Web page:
The opinion of the court was delivered by: Nora Barry Fischer United States District Judge
In this action, Defendant Richard Shumaker ("Defendant" or "Shumaker") has filed a motion to withdraw his guilty plea entered at Count One of the Indictment pursuant to a plea agreement with the Government and after a lengthy plea colloquy with the Court on May 20, 2010. (Docket No. 70). He now claims that he is innocent of this offense and that his guilty plea was involuntary because his counsel coerced him into pleading guilty and, thus, provided ineffective assistance of counsel to him. (Id.). The Government opposes Defendant's motion. (Docket No. 76). The Court held a hearing on Defendant's Motion on February 8, 2011 during which Defendant testified and documentary evidence was presented. (Docket Nos. 81, 84). Upon consideration of the parties' arguments and the evidence presented at the hearing, and for the following reasons, Defendant's Motion  is denied.
a.The Instant Conspiracy and Related Criminal Proceedings
The instant action arises out of a criminal conspiracy to commit mail
and wire fraud between at least three individuals, Defendant Richard
Shumaker, Susan Fawcett and Larry Konter. (See Crim. Nos. 09-87,
08-264, 08-267). These individuals participated in a scheme to
defraud American Express by "cycling" or "factoring"*fn1
various credit card accounts in a fashion similar to a "check
kiting" scheme.*fn2 They opened a number of fraudulent
accounts, and processed fake sales of goods and services from
Shumaker's businesses through these accounts, fraudulently inducing
American Express to pay money to cover the fraudulent charges. They
also cycled hundreds of thousands of dollars between the various
accounts, profiting from the "float" or differences in the due dates
set for payments due on each account. All told, the scheme resulted in
losses to American Express of $574,134.40.
The alleged criminal conduct by these individuals was initially investigated by American Express fraud investigators. (Govt. Ex. 12). On June 21, 2006, one of the American Express fraud investigators met with law enforcement officers from Allegheny County and the United States Postal Inspection Service and briefed them on his findings regarding Konter's conduct within American Express, including his dealings with Defendant at issue in this case. (Id. at ¶¶ 9-14). The investigation was then taken over by the Financial Crimes Task Force of Southwestern Pennsylvania, consisting of Allegheny County detectives as well as agents of the United States Postal Inspection Service and the United States Secret Service. (Id.). U.S. Postal Inspector David Anderchak led the federal investigation. (Id.). During the investigation, Inspector Anderchak participated in interviews of Fawcett and Shumaker, on January 11, 2007 and February 20, 2007, respectively. (Id. at ¶¶ 15, 22; see also Govt. Ex. 1). Defendant made a number of incriminating statements during his interview. (Govt. Ex. 1). He described the mechanics of the cycling scheme. He also admitted, among other things, that: he trained Fawcett and directed her during the cycling scheme; he directly paid Konter fees of up to $10,000.00 on several occasions for his performance of his role; there were never any goods or services sold supporting the credit card charges which were made; the cycling scheme grew too quickly and they made bad decisions; and that American Express suffered losses of $395,000.00. (Id. at 2-4).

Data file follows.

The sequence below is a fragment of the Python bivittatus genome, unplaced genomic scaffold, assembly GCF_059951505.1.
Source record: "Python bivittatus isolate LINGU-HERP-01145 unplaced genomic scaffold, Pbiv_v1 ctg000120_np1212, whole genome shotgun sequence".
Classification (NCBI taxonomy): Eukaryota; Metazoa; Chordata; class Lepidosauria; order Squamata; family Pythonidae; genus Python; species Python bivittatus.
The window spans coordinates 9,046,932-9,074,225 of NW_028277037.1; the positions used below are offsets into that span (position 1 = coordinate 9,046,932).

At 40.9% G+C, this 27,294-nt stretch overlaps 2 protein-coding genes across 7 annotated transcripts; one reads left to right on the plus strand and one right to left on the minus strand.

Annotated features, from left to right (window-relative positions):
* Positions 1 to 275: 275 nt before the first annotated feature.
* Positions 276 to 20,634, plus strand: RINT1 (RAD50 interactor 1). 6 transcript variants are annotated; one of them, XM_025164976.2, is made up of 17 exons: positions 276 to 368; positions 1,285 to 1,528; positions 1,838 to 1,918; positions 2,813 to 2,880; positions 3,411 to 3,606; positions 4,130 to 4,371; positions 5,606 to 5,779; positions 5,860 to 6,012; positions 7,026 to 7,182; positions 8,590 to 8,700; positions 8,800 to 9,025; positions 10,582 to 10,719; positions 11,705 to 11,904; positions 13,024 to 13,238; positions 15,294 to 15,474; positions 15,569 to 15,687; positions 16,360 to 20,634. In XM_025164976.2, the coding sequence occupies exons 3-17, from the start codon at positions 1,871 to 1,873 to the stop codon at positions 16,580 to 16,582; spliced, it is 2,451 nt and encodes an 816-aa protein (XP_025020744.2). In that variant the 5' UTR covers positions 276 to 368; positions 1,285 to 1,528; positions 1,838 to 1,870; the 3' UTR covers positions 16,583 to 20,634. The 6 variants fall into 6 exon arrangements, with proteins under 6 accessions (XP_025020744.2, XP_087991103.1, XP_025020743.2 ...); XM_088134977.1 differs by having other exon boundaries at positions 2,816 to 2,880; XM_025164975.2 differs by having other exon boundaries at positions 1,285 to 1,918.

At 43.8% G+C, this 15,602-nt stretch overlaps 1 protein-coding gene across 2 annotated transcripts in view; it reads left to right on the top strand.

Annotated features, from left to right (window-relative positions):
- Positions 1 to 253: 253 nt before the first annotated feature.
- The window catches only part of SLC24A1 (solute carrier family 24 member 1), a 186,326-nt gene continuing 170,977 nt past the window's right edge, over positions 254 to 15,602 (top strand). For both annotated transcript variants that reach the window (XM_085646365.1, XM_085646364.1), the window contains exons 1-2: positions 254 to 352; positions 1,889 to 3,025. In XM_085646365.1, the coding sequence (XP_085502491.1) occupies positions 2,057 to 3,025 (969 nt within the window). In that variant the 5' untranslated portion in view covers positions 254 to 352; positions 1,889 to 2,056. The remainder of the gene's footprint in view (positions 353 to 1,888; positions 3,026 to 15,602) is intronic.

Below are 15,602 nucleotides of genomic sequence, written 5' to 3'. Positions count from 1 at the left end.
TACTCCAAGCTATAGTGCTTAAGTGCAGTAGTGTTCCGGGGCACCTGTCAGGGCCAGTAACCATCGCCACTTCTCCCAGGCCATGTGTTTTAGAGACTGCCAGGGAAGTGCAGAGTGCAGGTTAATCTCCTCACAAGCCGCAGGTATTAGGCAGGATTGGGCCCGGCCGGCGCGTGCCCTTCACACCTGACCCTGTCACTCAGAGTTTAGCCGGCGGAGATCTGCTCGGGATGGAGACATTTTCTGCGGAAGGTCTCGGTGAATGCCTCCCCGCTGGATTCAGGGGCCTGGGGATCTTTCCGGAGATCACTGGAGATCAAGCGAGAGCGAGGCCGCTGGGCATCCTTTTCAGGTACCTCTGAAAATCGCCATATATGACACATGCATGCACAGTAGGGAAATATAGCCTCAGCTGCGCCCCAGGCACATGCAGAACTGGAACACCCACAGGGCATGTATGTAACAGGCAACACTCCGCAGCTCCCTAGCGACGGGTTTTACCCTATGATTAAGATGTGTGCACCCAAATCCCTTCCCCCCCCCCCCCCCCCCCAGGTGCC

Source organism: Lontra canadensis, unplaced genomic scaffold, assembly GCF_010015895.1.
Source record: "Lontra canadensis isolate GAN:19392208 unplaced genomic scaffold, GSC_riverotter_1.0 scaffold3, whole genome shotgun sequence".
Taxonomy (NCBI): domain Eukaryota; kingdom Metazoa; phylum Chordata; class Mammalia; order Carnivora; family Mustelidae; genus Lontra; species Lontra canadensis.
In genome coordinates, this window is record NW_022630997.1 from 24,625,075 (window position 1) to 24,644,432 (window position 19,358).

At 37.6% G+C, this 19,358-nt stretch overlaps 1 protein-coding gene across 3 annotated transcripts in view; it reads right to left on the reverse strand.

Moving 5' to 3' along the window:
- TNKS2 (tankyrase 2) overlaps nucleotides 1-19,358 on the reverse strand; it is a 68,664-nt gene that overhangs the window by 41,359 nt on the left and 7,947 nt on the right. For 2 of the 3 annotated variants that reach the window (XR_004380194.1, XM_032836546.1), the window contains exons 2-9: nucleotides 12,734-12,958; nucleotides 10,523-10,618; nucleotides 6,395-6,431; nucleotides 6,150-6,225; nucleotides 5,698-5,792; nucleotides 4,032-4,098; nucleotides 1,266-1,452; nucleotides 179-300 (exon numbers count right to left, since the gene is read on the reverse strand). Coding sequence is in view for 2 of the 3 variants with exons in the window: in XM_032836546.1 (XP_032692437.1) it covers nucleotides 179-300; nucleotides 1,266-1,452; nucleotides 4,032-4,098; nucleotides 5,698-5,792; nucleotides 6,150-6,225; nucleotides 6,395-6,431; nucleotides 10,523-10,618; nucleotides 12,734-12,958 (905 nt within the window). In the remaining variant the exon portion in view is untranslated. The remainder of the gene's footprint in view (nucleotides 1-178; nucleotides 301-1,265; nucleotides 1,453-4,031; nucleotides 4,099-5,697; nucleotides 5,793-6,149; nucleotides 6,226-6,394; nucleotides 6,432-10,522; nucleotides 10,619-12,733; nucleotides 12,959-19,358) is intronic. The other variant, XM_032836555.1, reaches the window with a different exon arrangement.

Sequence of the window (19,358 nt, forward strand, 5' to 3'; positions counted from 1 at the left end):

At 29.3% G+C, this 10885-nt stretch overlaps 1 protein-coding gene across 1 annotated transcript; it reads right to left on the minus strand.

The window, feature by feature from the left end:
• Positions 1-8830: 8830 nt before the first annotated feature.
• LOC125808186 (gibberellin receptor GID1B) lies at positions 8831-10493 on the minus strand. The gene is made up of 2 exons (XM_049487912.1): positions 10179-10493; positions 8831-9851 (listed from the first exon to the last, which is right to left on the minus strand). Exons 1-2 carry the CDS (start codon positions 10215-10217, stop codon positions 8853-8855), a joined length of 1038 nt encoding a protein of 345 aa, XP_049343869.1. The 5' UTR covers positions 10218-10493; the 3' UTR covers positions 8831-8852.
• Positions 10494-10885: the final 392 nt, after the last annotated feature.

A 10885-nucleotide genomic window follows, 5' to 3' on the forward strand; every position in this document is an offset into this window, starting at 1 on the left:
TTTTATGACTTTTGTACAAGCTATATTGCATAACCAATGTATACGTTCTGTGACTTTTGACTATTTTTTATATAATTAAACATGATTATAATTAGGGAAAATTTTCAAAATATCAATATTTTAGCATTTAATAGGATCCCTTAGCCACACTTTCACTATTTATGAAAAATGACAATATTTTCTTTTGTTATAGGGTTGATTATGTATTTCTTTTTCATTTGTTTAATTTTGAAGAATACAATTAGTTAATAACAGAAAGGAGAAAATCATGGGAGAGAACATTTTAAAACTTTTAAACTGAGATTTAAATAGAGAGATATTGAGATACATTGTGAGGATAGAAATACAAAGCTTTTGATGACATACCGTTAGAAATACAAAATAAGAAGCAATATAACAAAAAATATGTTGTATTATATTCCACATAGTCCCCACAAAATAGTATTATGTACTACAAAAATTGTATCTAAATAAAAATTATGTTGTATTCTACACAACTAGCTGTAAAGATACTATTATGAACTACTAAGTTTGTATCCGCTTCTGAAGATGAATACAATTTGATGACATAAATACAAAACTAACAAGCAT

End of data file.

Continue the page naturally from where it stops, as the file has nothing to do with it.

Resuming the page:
On April 30, 2007, Inspector Anderchak submitted a sworn affidavit in support of a request for a search warrant for records maintained by Defendant at his place of business, 325 Commerce Drive, Wilmerding, Pennsylvania. (Govt. 12). The affidavit details the entire investigation and his findings regarding the alleged criminal activity of Defendant and his co-conspirators.*fn3 (Id.). The affidavit was sworn before United States Magistrate Judge Francis X. Caiazza and a search warrant was issued. (Id.). Subsequently, the warrant was executed and numerous documents, including email communications and other correspondence, were seized from Defendant's office. (PIR at ¶ 16).
Konter and Fawcett were both charged with one count of conspiracy to commit mail and wire fraud in separate indictments filed on July 9, 2008. (Cr. No. 08-267, Docket No. 1; Cr. No. 08-264, Docket No. 1). Fawcett pled guilty to said offense shortly thereafter, on September 18, 2008. (Cr. No. 08-264, Docket No. 16). Konter also pled guilty on March 6, 2009. (Cr. No. 08-267, Docket No. 21). The sentencing hearings for both Fawcett and Konter were continued a number of times because both were cooperating with the Government against Shumaker.*fn4